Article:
Re: Priviledged Planet--film & book

From: Rich Blinne <>
Date: Thu Jun 02 2005 - 09:11:37 EDT

Ted, did you get an invite? If so, I would be interested in a report who was
invited to this event. The issue with the Smithsonian is not that this is a
"creationist" movie, but that it is a attempted "wedge" event and Denyse's
implication that somehow the Smithsonian is warming to ID. To DI's credit
they never claimed that, only Denyse did. If DI had rented out an ordinary
auditorium and had it open to the public, there would be no controversy.
Furthermore, it would have a greater outreach effect. This only serves to
harden the "true believers" on both sides.

I agree with you commentary, but DI has done nothing to stop the guilt by
association. By DI having a big tent that includes YEC but not evolving
creationists they risk tarring more credible projects like The Priviledged
Planet. I feel sorry for your friends.

On 6/2/05, Ted Davis <> wrote:
> I have not yet seen the film version of "The Priviledged Planet," but I
> read
> the book with care and much interest last spring. I plan to attend the
> Smithsonian event and draw my own conclusions about the film. The only
> thing I know about the film in advance is, that it includes an interview
> with my colleague Robin Collins. Robin is one of the brightest people I
> know, a philosopher of science (his doctoral committee: Bas van Frassen,
> Arthur Fine, and Al Plantinga) who also has an ABD in the foundations of
> quantum mechanics (grad work at U Texas, some with John Wheeler). He's
> presently writing (among other things) a book on fine tuning; he's also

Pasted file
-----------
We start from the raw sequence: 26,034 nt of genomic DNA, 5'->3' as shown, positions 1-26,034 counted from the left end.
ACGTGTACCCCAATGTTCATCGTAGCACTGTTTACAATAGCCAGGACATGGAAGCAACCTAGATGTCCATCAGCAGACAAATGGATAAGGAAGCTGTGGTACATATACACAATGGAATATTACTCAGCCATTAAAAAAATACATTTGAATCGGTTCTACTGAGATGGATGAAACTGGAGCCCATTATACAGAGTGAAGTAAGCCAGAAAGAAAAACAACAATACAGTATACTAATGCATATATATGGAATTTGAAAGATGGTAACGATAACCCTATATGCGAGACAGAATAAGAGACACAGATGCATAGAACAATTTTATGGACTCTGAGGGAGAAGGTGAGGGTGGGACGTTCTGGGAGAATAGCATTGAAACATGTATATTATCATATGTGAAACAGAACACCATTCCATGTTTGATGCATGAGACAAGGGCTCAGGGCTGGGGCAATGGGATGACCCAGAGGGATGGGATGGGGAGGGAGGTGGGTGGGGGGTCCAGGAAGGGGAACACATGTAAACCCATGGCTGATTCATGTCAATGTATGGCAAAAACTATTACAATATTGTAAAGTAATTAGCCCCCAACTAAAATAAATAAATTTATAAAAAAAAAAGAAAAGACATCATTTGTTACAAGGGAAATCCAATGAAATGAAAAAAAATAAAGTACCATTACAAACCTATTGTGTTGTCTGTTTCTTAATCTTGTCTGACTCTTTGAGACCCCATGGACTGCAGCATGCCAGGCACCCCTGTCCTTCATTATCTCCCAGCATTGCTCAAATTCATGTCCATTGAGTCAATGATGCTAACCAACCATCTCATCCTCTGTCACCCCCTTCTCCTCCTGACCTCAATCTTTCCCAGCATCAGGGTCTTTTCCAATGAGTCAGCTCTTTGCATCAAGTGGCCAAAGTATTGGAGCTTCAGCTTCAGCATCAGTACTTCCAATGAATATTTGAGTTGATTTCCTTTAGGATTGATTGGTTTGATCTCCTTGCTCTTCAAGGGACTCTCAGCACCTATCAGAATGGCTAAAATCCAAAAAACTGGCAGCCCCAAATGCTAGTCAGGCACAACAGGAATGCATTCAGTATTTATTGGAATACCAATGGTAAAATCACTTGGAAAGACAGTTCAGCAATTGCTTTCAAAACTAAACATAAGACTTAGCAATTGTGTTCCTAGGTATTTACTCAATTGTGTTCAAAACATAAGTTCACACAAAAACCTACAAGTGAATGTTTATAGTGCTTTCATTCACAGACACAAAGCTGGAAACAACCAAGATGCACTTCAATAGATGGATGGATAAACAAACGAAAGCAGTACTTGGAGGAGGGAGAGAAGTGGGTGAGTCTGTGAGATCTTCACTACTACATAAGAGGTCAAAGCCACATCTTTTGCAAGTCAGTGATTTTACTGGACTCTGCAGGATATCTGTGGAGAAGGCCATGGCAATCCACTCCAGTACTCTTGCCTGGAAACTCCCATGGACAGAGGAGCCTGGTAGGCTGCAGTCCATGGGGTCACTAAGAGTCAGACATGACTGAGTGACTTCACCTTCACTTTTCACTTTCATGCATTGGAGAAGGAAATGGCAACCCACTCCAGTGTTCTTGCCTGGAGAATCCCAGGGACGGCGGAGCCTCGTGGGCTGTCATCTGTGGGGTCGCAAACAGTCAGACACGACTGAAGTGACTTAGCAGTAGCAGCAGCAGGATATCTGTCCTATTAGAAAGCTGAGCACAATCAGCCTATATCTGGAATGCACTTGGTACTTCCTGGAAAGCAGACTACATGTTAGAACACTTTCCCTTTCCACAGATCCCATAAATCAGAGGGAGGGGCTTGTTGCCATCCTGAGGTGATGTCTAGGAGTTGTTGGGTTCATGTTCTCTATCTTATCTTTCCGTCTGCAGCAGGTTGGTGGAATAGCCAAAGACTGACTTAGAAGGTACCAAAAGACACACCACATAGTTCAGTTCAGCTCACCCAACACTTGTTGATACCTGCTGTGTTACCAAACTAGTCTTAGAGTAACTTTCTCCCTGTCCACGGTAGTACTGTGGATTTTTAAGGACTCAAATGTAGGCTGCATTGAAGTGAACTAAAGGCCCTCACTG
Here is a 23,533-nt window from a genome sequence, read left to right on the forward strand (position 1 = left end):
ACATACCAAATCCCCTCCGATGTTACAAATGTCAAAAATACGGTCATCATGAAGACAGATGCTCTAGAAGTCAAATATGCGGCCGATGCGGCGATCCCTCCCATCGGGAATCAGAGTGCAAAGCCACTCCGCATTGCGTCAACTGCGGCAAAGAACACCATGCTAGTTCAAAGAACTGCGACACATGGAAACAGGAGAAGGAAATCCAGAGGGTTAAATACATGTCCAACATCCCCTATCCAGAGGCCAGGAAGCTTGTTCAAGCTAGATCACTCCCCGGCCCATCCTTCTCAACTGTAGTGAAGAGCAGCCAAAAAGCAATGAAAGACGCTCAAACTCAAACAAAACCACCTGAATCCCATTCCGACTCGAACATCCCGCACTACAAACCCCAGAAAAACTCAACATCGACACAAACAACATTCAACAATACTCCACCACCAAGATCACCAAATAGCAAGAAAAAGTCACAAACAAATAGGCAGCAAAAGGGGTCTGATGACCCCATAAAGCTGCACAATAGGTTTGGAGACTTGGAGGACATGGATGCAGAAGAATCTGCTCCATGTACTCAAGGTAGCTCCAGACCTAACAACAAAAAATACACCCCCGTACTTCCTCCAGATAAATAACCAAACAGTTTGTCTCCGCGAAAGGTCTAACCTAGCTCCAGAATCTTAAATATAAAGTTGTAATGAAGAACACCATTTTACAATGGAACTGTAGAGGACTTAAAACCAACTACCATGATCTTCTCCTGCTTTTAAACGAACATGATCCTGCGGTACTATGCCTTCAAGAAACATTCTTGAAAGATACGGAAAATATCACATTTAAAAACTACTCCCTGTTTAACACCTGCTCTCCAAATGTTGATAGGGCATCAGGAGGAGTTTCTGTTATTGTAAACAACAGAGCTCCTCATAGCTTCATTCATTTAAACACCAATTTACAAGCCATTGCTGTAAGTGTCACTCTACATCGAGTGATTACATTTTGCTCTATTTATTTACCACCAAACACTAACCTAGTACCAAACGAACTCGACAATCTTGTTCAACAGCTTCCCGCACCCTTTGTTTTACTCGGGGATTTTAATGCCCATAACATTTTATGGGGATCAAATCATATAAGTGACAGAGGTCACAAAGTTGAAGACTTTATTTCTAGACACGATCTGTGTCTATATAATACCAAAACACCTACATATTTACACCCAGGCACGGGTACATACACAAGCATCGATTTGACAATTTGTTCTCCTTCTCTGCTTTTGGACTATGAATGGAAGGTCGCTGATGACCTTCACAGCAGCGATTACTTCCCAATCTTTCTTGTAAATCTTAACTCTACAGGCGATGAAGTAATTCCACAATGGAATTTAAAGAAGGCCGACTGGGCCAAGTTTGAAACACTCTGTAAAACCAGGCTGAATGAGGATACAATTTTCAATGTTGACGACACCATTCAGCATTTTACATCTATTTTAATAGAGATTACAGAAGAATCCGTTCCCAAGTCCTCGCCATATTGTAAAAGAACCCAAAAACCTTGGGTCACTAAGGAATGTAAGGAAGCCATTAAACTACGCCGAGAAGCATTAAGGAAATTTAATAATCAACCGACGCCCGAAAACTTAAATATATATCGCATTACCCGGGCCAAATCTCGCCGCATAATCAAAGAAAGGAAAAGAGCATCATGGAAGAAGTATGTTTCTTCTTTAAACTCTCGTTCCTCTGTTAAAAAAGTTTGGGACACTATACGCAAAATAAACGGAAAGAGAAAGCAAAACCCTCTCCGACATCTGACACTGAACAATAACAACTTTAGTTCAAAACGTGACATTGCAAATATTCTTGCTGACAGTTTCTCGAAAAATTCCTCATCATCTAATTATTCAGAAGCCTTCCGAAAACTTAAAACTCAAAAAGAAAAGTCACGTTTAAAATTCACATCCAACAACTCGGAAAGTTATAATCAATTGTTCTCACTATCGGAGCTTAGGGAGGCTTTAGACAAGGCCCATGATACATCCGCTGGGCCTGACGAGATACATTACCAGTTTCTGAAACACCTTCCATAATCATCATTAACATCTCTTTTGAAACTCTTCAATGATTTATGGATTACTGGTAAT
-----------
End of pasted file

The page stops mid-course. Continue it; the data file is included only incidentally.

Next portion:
> writing a book on the atonement, since he has expertise in philosophy of
> religion as well. He and I (with David Foster) co-teach a large class
> every
> other fall term, "Issues in Science and Religion." We are planning to use
> the film in class this fall.
> As for the book, it is not a "creationist" book, unless we are using that
> term to include all members of the ASA--that is, religious people who
> believe that the universe is a purposeful divine creation.
> If (please note the use of the subjunctive here) the film is close to the
> book in content and tone, then it is simply not a creationist film. I
> share
> the suspicion that most of those who object to the film's showing at the
> Smithsonian, have done so according to the following "logic":
> (1) One of the authors of "The Priviledged Planet" is Jay Richards
> (2) Jay Richards works for The Discovery Institute
> (3) The Discovery Institute promotes "intelligent design"
> (4) "Intelligent design" is "creationism" in disguise
> (5) Therefore, "The Priviledged Planet" is a creationist book/film
> Now I've been blunt with my friends in the "intelligent design" movement.
> The fact that they are willing to jump into bed with genuine
> "creationists"
> in places like Kansas, does leave it open for their critics to charge them
> with being "creationists" pure and simple. But (4) is false, and so is
> (5).
> Even if (4) were true, (5) does not follow. I would be interested to hear
> from others who have read the book: do you agree with this commentary?
> Ted
Received on Thu Jun 2 09:13:58 2005

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